Factory Made

Hardcover $45.00

Pantheon | Oct 21, 2003 | 512 Pages | 7-3/8 x 9-1/8 | ISBN 9780679423720

  • Hardcover$45.00

    Pantheon | Oct 21, 2003 | 512 Pages | 7-3/8 x 9-1/8 | ISBN 9780679423720

Praise

“Steven Watson has written the best imaginable book on the Sixties of Andy Warhol’s Silver Factory, the Exploding Plastic Inevitable, and the appropriation by mainstream culture of the underground avant-garde. Based on the testimony of those who were part of it, those who were not there can now know exactly what it was like, without having to pay the price of having to live through it. And since the end of the Silver Factory coincides with the near-fatal attempt on Warhol’s life in 1968, the book has the narrative drive of an unfolding tragedy. The research is impeccable, the spirit of the book is open and sympathetic, and the writing is as witty as it is clear. A marvelous achievement.”
—Arthur C. Danto

“Factory Made, an encyclopedic act of cultural memory, is as wide-angled, as sympathetic, as polyphonic, and as entertaining an account of Warhol’s 1960s as we’re likely to get. Watson’s emphasis on collaborative artistic practices offers an eye-opening antidote to the usual Andy-centered approach.”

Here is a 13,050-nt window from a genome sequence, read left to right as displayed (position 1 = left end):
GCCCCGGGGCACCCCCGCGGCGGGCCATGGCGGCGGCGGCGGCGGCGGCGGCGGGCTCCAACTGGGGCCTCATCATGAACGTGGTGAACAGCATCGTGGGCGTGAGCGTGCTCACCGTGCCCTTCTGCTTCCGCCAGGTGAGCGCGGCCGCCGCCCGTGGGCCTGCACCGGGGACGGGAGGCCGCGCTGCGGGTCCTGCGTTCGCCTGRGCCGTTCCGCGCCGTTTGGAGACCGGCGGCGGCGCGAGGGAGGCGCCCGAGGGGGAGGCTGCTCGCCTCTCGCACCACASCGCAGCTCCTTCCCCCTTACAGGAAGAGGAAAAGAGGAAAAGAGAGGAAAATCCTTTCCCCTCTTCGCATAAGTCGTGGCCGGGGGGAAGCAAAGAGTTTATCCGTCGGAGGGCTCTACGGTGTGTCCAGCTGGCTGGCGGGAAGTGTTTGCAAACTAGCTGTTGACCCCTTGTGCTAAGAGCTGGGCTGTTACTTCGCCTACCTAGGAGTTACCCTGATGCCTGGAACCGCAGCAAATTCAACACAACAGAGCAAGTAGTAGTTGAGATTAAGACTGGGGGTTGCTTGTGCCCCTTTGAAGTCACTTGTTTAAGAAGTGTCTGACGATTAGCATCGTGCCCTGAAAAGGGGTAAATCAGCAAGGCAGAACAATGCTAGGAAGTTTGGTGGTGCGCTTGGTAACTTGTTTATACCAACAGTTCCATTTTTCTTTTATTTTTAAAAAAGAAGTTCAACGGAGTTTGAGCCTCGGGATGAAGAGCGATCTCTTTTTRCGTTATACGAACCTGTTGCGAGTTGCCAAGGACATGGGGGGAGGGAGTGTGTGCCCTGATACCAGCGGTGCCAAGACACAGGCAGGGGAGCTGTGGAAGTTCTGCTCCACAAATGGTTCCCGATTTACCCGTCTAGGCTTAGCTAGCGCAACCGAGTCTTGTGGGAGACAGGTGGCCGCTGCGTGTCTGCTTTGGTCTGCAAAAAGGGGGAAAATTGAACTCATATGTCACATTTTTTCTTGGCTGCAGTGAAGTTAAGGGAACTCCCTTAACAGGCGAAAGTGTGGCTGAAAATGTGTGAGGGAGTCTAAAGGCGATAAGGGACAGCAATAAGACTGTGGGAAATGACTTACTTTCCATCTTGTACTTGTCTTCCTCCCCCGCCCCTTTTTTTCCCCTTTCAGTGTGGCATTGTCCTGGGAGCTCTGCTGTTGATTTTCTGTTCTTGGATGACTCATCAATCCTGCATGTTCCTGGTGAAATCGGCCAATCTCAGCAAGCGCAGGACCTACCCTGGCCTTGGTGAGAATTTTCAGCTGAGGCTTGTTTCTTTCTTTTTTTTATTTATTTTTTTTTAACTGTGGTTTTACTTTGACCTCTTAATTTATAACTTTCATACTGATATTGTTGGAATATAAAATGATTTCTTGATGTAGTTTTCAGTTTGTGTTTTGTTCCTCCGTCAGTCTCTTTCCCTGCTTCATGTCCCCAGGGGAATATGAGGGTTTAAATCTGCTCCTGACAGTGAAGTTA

—Wayne Koestenbaum

“Although Andy Warhol’s famous movies are among the most boring ever made, this book about them is endlessly fascinating.”
—John Richardson

“Steven Watson’s history of Andy Warhol’s Silver Factory years is a riveting mosaic that captures a moment in the New York art world when cultural change was accelerating at the speed of light. The book sustains an atmosphere of tremendous suspense as, one after another, Warhol’s ‘superstars’ are born, flash, and burn out, and the wild party peopled with speed freaks, drag queens, and exhibitionists spins out of control. In casting a wide cultural net this entertaining history encompasses Pop Art, experimental film, and the birth of the Play-House of the Ridiculous, connecting these movements and making sense of it all in a way that no other book has done. Factory Made is a masterly achievement.”
—Stephen Holden

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